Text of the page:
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OMAD Diet vs. Intermittent Fasting (16/8): Does One Meal a Day Work? Thomas DeLauer… Prolonged fasting, intermittent fasting, crescendo fasting, and now one meal a day fasting. What the heck are we supposed to do? Well, let’s take a look at the various forms of fasting, and in this video, let’s really break down the one meal a day, OMAD diet, to intermittent fasting in a 16:8 style. So what I want to do in this video is help you understand these two types of fasting and what might work better for you by looking at three very reputable studies.
All right, first and foremost, what the heck is the OMAD diet? It’s something that’s gaining popularity a lot recently, and what it stands for is one meal a day. So essentially, it is a form of intermittent fasting, just in a little bit more of an extreme sense. So in essence what you’re doing is you’re fasting for 23 or 23 1/2 hours, and then you’re consolidating all of your calories into one meal per day. It sounds a little bit intense, and quite honestly it is. Now, more commonly a lot of us know intermittent fasting as something that’s more of 16 hour fast, eight hour eating window. So what I’d like to do is I’d like to compare OMAD to 16:8, but I’d also like to compare it to the overall traditional three square meals a day. Morning, midday, and dinner.
So the first thing that I want to do is I want to dive into this one study that was published in the American Journal of Clinical Investigation. It was an eight week study that took a look at two groups, okay? One group consumed traditional three square meals, okay? Morning, midday, and evening. The other group consumed one meal a day. And they wanted to look at overall body composition results and what actually happened after eight weeks of eating like this. So what they did do is they had each of these subjects eat the right amount of calories to maintain their body weight. So each person ate a different amount, but it was all relative to what they weighed and what it would take to keep them weighing roughly the same. So what they found at the end of the study is that both groups stayed roughly the same weight. However, the one meal a day group lost on average 4.6 pounds where the other group lost 3.1. So we’re still pretty close, but the one meal a day group did lose a little bit more body weight.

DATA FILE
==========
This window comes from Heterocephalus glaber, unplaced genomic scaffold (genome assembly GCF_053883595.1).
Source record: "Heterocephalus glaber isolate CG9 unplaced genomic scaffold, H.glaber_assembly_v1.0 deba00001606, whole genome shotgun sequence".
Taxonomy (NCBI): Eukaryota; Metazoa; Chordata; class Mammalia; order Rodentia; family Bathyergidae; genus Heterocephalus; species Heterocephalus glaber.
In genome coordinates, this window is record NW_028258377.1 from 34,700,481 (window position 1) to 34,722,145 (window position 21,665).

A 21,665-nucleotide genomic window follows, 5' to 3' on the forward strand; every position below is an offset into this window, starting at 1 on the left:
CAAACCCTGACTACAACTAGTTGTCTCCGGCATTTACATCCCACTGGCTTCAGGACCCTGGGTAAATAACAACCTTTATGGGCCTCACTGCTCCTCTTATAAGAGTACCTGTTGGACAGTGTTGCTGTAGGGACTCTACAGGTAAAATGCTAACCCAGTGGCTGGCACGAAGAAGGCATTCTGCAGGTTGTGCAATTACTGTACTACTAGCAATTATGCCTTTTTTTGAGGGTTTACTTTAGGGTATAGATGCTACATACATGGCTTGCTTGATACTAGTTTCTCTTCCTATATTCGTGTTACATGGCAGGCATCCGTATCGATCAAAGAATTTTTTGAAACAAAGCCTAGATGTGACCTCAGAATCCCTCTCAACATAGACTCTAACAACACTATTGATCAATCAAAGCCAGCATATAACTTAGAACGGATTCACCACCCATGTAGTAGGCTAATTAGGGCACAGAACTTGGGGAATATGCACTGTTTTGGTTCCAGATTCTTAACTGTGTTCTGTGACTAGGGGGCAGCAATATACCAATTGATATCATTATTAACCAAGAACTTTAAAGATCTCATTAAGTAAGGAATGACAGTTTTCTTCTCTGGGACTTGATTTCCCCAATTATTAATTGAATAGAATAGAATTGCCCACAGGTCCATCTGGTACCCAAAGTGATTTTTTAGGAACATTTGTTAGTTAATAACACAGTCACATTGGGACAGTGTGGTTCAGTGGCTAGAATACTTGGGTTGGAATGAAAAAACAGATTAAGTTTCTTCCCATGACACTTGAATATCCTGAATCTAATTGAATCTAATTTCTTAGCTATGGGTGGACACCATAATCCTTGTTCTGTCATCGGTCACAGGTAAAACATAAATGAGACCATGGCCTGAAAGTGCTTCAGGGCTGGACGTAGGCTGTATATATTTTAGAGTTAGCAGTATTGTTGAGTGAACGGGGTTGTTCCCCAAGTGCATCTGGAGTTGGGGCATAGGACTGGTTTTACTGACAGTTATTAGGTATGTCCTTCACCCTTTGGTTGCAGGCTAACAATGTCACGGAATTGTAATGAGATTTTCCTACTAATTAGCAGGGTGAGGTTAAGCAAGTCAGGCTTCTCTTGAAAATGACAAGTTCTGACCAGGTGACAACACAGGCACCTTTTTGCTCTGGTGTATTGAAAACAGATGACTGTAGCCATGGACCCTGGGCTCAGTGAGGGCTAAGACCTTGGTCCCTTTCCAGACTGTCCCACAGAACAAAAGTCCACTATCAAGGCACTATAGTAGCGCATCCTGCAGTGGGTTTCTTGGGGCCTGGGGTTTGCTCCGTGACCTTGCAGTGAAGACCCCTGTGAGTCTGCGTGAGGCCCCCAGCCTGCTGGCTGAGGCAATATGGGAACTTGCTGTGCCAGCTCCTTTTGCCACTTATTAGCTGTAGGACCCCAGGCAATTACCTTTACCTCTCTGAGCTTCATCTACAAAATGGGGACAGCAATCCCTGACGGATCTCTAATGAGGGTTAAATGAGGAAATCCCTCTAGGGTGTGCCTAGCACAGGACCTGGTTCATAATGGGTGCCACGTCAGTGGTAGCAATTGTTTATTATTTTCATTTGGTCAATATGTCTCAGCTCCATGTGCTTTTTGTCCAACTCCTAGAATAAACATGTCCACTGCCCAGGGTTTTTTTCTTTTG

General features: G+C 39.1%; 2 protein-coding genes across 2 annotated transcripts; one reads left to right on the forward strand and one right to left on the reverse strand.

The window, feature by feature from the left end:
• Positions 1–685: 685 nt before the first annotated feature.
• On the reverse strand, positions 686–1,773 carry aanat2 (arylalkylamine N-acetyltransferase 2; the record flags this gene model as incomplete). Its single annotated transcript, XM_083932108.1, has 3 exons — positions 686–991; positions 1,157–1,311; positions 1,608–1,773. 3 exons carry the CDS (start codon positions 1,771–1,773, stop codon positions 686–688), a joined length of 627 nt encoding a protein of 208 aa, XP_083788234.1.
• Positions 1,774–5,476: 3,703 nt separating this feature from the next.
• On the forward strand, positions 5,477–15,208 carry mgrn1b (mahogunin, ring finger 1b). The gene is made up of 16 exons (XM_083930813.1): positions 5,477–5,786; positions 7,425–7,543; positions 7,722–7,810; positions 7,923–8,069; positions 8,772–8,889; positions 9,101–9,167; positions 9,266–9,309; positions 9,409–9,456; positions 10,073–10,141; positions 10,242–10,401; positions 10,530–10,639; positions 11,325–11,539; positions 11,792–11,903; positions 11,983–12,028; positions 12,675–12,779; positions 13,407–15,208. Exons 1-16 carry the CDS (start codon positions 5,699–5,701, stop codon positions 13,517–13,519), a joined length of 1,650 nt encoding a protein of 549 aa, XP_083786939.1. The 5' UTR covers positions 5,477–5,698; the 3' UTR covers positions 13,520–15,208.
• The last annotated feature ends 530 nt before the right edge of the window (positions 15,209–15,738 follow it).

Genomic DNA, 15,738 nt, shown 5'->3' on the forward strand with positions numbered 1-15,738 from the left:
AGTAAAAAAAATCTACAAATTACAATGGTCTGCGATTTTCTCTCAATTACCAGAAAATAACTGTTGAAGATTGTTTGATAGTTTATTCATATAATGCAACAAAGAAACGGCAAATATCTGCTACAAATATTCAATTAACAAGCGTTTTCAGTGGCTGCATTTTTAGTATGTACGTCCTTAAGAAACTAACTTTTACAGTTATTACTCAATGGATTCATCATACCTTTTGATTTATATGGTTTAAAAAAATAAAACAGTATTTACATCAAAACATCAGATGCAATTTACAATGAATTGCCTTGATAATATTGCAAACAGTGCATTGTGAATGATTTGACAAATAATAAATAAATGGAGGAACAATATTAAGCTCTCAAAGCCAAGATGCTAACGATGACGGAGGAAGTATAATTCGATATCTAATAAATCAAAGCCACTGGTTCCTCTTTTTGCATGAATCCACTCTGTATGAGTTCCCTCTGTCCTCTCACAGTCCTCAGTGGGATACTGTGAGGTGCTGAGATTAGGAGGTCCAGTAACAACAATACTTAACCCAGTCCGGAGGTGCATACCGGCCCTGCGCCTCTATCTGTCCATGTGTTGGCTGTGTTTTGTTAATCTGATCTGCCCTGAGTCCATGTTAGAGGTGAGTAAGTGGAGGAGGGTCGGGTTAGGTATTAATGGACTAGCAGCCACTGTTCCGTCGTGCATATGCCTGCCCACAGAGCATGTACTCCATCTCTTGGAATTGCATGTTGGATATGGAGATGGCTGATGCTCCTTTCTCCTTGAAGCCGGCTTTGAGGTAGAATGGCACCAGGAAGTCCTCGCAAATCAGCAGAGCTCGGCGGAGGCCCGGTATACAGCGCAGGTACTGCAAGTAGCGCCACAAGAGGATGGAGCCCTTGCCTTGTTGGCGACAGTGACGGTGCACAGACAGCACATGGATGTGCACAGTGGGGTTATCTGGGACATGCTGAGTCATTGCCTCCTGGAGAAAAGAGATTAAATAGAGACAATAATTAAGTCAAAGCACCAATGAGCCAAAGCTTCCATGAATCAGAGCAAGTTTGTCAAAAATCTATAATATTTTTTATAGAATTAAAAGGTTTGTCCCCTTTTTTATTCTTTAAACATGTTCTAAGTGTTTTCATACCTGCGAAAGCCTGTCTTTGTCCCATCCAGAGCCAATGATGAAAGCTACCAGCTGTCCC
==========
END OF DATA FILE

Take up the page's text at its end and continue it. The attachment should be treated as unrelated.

Now both groups ended up maintaining their lean body mass the same, so there wasn’t any loss in muscle, but there was a little bit of loss in fat. Now this is all fine and dandy, and we really like the science, and we like knowing that one meal a day is going to allow you to burn a little bit more fat than three square meals, but that’s really not that aggressive. That’s honestly not enough to convince me to consolidate all of my eating into a 30 minute window. So let’s take a look at another study that was published in the Journal of Translational Medicine, and this study took a look at more of a 16:8 fasting window versus typical breakfast, lunch, and dinner.
1) A controlled trial of reduced meal frequency without caloric restriction in healthy, normal-weight, middle-aged adults. (n.d.). Retrieved from https://www.ncbi.nlm.nih.gov/pmc/articles/PMC2645638/
2) Impact of Reduced Meal Frequency Without Caloric Restriction on Glucose Regulation in Healthy, Normal Weight Middle-Aged Men and Women. (n.d.). Retrieved from https://www.ncbi.nlm.nih.gov/pmc/articles/PMC2121099/#R28
3) Omad Diet- One Meal A Day Diet. (n.d.). Retrieved from https://omaddiet.com
4) Effects of eight weeks of time-restricted feeding (16/8) on basal metabolism, maximal strength, body composition, inflammation, and cardiovascular risk factors in resistance-trained males. (2016, October 13). Retrieved from
5) Effects of eight weeks of time-restricted feeding (16/8) on basal metabolism, maximal strength, body composition, inflammation, and cardiovascular risk factors in resistance-trained males. (n.d.). Retrieved from https://www.ncbi.nlm.nih.gov/pmc/articles/PMC5064803/
6) 16:8 fasting diet actually works, study finds. (n.d.). Retrieved from https://www.medicalnewstoday.com/articles/322194.php
7) Effects of 8-hour time restricted feeding on body weight and metabolic disease risk factors in obese adults: A pilot study – IOS Press. (2018, June 15). Retrieved from https://content.iospress.com/articles/nutrition-and-healthy-aging/nha170036#ref010
8) Trepanowski JF , et al. (n.d.). Effect of Alternate-Day Fasting on Weight Loss, Weight Maintenance, and Cardioprotection Among Metabolically Healthy Obese Adults: A Randomized Cli… – PubMed – NCBI. Retrieved from https://www.ncbi.nlm.nih.gov/pubmed/28459931